First, you could apply feedback analysis to your own life whenever you make important decisions. For instance, you might write down why you chose to switch departments at work, including your motivations, thoughts during the decision-making process, and what you expected would happen as a result. Then, a couple months later, check back in with your notes -- what’s gone according to plan, what were you wrong about, etc.? This can provide you with a deeper understanding of how you make decisions and how you can improve the process, as well as what motivates you.
Or, write down a list of what you perceive to be your strengths and weaknesses. When you’re finished, check with someone you trust to give honest feedback: are you missing any strengths or weaknesses, or do other people perceive you differently?
Ideally, over time, you’ll use various methods to slowly gain a deeper understanding of who you are, what you want, and how those things overlap or conflict with how you behave, think, and feel.
How to become more self-aware
Once you’ve discovered how self-aware you are, you’re probably wondering how you can get better at it.
There are dozens of ways to improve and cultivate self-awareness, but here are four of the biggest to start you off.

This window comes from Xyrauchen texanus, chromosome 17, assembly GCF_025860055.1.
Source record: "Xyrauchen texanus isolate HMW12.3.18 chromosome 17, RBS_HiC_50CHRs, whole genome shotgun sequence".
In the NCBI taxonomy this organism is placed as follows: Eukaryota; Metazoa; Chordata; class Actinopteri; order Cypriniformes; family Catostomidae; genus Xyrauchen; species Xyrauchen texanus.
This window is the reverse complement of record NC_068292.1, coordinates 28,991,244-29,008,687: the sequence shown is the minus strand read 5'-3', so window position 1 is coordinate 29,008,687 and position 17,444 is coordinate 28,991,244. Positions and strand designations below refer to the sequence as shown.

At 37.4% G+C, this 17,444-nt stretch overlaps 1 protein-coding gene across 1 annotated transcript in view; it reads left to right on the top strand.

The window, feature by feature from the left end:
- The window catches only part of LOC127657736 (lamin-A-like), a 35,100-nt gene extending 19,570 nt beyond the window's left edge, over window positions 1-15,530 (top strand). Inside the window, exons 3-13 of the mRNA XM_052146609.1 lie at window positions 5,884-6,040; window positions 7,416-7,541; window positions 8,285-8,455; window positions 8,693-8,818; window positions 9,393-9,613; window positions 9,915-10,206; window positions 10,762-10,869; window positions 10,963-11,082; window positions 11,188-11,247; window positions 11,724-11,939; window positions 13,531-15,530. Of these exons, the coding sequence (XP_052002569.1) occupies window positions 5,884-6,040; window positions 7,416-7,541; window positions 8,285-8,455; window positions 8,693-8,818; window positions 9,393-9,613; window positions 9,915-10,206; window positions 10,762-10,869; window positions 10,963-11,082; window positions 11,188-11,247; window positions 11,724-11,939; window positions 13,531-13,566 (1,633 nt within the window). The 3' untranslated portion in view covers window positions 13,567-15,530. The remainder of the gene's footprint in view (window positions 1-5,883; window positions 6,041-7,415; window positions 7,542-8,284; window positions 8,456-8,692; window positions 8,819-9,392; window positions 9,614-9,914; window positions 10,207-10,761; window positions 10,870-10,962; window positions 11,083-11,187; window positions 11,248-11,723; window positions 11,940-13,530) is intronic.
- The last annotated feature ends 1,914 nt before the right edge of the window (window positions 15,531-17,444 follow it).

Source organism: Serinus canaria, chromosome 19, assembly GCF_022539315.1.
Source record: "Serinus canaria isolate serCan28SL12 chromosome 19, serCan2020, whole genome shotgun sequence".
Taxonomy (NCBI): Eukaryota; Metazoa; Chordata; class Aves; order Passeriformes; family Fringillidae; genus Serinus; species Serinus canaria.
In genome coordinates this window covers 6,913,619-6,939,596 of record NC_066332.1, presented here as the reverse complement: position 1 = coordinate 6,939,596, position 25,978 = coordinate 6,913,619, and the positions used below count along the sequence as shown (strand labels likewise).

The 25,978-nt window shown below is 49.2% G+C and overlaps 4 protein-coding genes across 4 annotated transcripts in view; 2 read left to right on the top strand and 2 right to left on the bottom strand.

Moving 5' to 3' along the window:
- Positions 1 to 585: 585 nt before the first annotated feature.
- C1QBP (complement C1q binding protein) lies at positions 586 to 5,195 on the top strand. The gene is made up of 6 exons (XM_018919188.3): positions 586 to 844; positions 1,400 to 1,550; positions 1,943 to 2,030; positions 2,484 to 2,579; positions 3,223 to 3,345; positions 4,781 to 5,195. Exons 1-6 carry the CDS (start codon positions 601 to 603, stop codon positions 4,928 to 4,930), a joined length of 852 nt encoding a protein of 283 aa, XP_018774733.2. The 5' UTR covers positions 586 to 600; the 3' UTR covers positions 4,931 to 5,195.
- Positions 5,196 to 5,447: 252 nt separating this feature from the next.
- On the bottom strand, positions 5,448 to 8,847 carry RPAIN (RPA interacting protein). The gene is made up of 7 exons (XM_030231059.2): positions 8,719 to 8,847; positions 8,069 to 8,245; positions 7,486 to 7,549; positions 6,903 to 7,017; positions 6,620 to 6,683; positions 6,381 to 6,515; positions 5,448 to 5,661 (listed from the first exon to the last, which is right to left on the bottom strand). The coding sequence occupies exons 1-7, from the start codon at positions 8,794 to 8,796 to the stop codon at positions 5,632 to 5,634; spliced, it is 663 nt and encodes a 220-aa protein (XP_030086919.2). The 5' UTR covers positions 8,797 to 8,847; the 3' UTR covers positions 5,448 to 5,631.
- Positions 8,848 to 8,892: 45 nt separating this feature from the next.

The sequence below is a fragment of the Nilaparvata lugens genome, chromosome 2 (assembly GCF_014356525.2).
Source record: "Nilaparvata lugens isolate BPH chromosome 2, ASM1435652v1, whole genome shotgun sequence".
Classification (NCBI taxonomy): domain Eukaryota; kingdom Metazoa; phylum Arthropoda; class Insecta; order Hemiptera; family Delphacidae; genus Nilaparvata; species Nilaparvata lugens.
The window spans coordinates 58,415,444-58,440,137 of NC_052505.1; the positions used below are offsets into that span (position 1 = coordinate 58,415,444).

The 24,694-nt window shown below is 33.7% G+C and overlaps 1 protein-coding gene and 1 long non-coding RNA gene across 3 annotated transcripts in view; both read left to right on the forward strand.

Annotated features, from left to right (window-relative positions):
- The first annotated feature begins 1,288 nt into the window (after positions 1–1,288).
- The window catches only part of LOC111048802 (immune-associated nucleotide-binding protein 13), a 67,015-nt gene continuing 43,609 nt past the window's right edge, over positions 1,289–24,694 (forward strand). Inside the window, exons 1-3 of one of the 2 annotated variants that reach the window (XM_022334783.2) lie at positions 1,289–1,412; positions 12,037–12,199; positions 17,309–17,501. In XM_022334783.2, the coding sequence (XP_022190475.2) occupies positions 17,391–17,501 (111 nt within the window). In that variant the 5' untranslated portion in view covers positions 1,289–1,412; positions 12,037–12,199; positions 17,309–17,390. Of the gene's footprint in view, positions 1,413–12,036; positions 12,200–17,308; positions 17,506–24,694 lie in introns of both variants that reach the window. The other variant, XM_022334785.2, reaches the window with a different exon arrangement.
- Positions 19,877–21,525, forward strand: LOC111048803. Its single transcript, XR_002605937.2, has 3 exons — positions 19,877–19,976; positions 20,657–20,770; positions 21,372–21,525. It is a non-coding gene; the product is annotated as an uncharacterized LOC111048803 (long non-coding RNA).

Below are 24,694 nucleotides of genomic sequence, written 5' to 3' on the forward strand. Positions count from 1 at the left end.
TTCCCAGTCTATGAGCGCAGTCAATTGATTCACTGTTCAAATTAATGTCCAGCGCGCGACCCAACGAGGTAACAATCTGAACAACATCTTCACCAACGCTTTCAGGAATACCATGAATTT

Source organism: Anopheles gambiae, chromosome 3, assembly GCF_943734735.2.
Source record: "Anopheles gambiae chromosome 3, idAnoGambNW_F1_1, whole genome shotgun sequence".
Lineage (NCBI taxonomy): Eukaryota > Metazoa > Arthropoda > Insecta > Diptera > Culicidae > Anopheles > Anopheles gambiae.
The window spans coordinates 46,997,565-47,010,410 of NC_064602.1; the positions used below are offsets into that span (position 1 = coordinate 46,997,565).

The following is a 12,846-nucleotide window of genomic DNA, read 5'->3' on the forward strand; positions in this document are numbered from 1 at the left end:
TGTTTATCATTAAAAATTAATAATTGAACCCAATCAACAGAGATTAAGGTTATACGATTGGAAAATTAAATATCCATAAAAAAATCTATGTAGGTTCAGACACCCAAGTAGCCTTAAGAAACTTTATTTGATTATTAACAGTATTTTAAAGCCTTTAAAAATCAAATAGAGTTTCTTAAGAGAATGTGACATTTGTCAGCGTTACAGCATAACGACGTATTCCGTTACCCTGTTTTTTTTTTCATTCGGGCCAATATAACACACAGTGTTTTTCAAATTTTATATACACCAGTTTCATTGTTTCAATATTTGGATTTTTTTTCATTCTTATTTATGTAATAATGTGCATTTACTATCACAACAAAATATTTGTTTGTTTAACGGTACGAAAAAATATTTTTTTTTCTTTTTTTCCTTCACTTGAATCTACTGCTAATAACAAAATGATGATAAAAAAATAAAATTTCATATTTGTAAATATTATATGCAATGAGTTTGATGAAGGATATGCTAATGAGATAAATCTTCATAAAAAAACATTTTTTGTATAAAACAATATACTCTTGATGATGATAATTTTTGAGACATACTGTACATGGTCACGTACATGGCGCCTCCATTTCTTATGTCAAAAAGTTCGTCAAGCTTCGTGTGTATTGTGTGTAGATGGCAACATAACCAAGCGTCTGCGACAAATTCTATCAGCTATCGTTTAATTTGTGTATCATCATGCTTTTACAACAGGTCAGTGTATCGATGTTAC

1. Ask “What?” instead of “Why?”
When people assess their current state, emotions, and environment, they all too often ask, “Why?” Like, “Why am I feeling so sad? Why did my boss give me that feedback? Why isn’t my project going the way I’d hoped?”
Here’s why asking “Why?” is ineffective: research has shown you don’t have access to a lot of your unconscious thoughts, feelings, and motives. Odds are, you’re wrong about why you act, do, or think certain things. For instance, you might hear harsh feedback from a boss, and rationale it’s because you’re not cut out for the job, or harp on your insecurities -- it’s hard for you to unbiasedly evaluate your strengths and weaknesses and come to a correct conclusion.
Plus, you don’t often factor physiological responses into the equation when you’re trying to understand your behavior. For instance, maybe you lost your temper at your employee because of low blood sugar or lack of sleep, not because you’re an unfit leader.
Research has also found people who are introspective are more likely to ruminate on negative thoughts when evaluating the self. Self-evaluation through “Why” questions could leave you feeling depressed and anxious, while being entirely unproductive.
Rather than asking “Why,” highly self-aware people ask, “What?” “What” questions are more productive, and focuses on objectives and future goals, rather than past mistakes.